WATCHES....Zhou Jing De watches Musa Aman as he signs a plaque to launch his hotel.
By : OLIVER MAJAHAM
SABAH’S latest 600-room 4-star Ming Garden hotel opened on a high note earlier this month amid falling demand for rooms as Malaysia Airlines has stopped flights between Kota Kinabalu and Osaka, Haneda, Seoul and Perth.
These routes to Japan, South Korea and Australia are important to Sabah’s tourism. Nevertheless, Sabah Chief Minister Musa Aman is upbeat because the industry is resilient. And he expects more tourists this year.
His optimism is not unfounded. Ming Garden is owned by China’s Long Yuan Construction Group Company Limited and managed by Hong Kong’s 5-Element. They have been bringing Chinese tourists to the state since its soft opening in December. Chinese made up almost 40% of last year’s 2.8m tourists.
Long Yuan, says Zhou Jing De, its vice-president, spent about 200m ringgit ($65m) to build the 11-storey Ming Garden which comprises 356 flats that have been sold; but their owners have leased them to the hotel to house tourists. Construction started five years ago.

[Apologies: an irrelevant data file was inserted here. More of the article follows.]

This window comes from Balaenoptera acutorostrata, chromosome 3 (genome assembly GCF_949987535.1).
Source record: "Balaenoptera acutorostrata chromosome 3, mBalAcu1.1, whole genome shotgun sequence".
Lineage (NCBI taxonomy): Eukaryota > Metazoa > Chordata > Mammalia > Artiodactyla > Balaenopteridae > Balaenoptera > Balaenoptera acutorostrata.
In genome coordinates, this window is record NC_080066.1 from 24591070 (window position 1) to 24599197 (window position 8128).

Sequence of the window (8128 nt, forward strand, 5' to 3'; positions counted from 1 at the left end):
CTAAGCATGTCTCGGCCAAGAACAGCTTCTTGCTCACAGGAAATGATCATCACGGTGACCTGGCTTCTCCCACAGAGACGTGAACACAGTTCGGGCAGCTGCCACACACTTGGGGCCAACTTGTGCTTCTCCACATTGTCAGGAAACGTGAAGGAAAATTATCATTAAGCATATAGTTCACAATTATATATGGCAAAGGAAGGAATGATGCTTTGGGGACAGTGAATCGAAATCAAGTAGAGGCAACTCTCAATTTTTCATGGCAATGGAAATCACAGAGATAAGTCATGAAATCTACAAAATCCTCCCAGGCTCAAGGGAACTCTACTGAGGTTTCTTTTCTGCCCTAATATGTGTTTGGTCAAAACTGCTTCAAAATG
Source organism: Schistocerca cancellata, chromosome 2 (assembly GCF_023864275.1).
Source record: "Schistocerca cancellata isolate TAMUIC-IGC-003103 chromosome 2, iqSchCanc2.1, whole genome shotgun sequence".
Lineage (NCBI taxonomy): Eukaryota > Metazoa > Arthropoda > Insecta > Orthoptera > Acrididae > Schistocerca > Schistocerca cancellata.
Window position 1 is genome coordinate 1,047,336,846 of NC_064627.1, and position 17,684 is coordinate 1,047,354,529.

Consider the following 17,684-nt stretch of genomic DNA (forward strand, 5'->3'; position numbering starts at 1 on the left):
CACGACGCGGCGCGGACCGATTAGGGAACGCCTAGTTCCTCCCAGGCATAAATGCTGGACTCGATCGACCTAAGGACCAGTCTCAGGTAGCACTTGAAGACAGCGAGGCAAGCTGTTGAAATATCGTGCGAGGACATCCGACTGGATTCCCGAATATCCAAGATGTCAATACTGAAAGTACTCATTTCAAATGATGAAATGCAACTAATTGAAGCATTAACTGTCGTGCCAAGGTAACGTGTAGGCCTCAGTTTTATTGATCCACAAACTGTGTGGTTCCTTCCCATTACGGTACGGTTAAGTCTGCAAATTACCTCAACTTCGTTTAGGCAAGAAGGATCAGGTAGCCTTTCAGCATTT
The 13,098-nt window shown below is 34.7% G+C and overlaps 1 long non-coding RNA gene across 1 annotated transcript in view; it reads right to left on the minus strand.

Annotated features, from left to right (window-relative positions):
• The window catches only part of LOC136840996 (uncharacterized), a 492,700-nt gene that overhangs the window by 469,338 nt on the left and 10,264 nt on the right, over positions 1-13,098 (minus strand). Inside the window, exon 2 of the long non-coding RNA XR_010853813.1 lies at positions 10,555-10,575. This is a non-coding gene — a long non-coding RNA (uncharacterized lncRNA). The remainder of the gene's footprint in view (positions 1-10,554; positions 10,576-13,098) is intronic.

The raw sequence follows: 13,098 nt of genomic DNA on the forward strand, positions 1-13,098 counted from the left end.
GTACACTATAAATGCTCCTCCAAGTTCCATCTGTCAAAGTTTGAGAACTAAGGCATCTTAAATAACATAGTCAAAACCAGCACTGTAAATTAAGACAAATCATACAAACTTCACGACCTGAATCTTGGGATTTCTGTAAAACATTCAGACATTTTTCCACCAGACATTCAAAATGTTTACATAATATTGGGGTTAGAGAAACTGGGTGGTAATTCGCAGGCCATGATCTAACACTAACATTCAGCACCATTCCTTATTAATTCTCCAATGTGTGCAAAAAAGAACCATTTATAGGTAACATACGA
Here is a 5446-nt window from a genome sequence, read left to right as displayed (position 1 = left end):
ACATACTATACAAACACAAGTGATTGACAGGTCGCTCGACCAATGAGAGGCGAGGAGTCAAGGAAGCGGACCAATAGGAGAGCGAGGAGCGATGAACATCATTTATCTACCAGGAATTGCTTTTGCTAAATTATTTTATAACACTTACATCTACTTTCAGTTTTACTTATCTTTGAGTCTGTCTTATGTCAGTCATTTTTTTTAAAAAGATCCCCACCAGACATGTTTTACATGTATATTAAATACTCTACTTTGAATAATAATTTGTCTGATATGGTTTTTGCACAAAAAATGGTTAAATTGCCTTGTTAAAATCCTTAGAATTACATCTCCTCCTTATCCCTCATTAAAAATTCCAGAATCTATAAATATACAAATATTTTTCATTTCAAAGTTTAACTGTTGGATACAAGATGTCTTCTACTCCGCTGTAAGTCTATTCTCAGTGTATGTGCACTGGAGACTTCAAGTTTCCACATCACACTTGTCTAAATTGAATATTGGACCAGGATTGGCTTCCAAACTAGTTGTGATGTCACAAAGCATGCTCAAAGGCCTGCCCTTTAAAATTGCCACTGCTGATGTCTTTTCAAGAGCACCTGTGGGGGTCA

The project on slightly less than a hectare (two-acre) is a joint-venture between the Sabah government’s Sabah Urban Development Corporation and Long Yuan. It has not cost it a sen as Long Yuan paid for the entire project. SUDC however has made a profit of 20m ringgit from the deal, according to Juslie Ajirol, its chairman.
Juslie says there will be future income from leases and the running of the hotel’s car park.
There are 511 hotels in Sabah of which 163 are in Kota Kinabalu. Seven of them are five-star and seven four-star. Alex Cham, chairman of the Sabah and Labuan chapter of the Malaysian Association of Hotels, says there is an oversupply of rooms in five- and four-star hotels in Kota Kinabalu.
Ming Garden and the new Horizon Hotel add 800 rooms which may push occupancy rate down to 60% and lower, according to Cham.
Still Musa is optimistic. He thinks there is room for more hotels as tourist arrivals are expected to increase. The travel industry has already made alternative arrangements to bring tourists from Japan, South Korea and Australia to Sabah. (Insight Sabah)